“View from above the Tuileries Garden’s Parterre” 1975 by Henri Cartier-Bresson

"Merchant Selling "Coco" and toys in the Tuileries Garden" by Louis Vert circa 1900-1906, printed after 1930.

“Merchant Selling “Coco” and toys in the Tuileries Garden” by Louis Vert
circa 1900-1906, printed after 1930.

This is a once in a life time chance to experience the wonders and the beauty of The Louvre and Tuileries Garden right in your own backyard, Don’t miss it.

For more info visit http://www.high.org

The exhibition runs through January 19 in Atlanta and then will travel to the Toledo Museum of Art in Ohio (Feb. 13-May 11) and the Portland Art Museum in Oregon (June 14- Sept. 28).


All text and images by Karen Nurenberg Rothstein, a contributing writer for Labeauratore.

Ray Johnson Fan Club ~ L.A.R. in Monmartre

RE-BLOGGED FROM:  http://rayjohnsonfanclub.com

RJFC sticker #26

RJFC Sticker #26 was completed 4/24/2013 using only trash found on the streets of Paris. I left it the same day on a bus stop sign outside the Moulin de la Galette just off Rue Lepic in Monmartre, Paris, France.

RJFC sticker #26 (left in Monmartre)

Do you LIKE me? www.facebook.com/rayjohnsonfanclub
I use only trash and found items to collage these handmade, signed & numbered stickers. They are made to compliment my larger works which in which I use trashy paperback book covers, record & magazine covers, posters, postcards and other mass-produced media as a base for my hand-cut & paste collages, which I usually leave out on the streets for anyone to enjoy (or destroy.)

See all my stickers here!


LAST WEEK TO CATCH The Art of Mail Art at Louis Vuitton Espace Culturel Paris

 One week left to catch Ray Johnson and the art of Mail Art in the exhibition:

Correspondances” running until the 5th of May 2013
at the Louis Vuitton Espace Culturel on the Champs-Elysées, Paris, France.


Detail of artwork by Ray Johnson on display in the “Correspondances” exhibition.

Just imagine… It’s 1956 and you’ve received an envelope from an artist acquaintance named Ray Johnson. Upon opening it you find an odd conglomeration of cut-out ads, collage, drawings and customized rubber stamps. The seemingly nonsensical phrases vaguely remind you of a conversation you may or may not have had with this quirky artist, recently out of the legendary Black Mountain College.  Somewhere between a snipped-out Lucky Strike logo and a James Dean clipping stamped “Claude Picasso Fan Club”, there’s a little bunny-faced drawing that seems to instruct you: “DETACH AND SEND TO JIM ROSENQUIST” followed by the world-famous painter’s home address…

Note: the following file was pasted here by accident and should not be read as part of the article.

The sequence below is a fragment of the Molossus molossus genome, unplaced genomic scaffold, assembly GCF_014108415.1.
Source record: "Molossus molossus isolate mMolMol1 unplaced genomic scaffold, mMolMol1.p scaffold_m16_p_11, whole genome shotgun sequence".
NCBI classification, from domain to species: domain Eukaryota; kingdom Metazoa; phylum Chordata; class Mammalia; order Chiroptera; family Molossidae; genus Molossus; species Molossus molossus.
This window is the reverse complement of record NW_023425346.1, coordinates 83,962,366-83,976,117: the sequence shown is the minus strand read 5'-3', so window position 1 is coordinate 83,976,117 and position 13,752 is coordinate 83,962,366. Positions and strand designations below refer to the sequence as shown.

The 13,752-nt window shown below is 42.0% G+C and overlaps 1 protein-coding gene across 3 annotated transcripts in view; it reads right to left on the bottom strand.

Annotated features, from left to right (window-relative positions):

What you would have in your hands would be the very birth of a strange little underground art movement. One that has flourished over the years and grown into the worldwide practice known as “Mail Art.”


Detail of artwork by Ray Johnson on display in the “Correspondances” exhibition.

That very type of thing happened to dozens of unsuspecting people who crossed paths with Ray Johnson, the man who started what he called the “New York Correpondance School” (spelled that way purposefully.) He did his correspond-dance with friends and acquaintances virtually non-stop until his mysterious death in 1995. Of course Johnson wasn’t the first artist to send his work through the post. Here’s a charming postcard drawn by Pablo Picasso and sent in 1905 to his friend Guillaume Apollinaire in Amsterdam.


Postcard sent from Picasso to Apollinaire.

I was lucky enough to come across this gem at the Museum of Letters & Manuscripts in Brussels recently. (Review coming soon.)

So Johnson wasn’t doing something that hadn’t been done before, he was just doing it in a way that was very different from virtually anything that had been seen previously, and he seemed to be using the Post Office and the recipients as part of the work itself so that it wasn’t actually “art” until after it was mailed.


Detail of artwork by Ray Johnson on display in the “Correspondances” exhibition.

The multitude of connections made during this process spawned a vast and varied series of chain reactions that is nearly impossible to track, but the spirit and influence of Ray Johnson’s mail art haunts the work of many artists that followed and continues to do so today, even with artists who never encountered Johnson.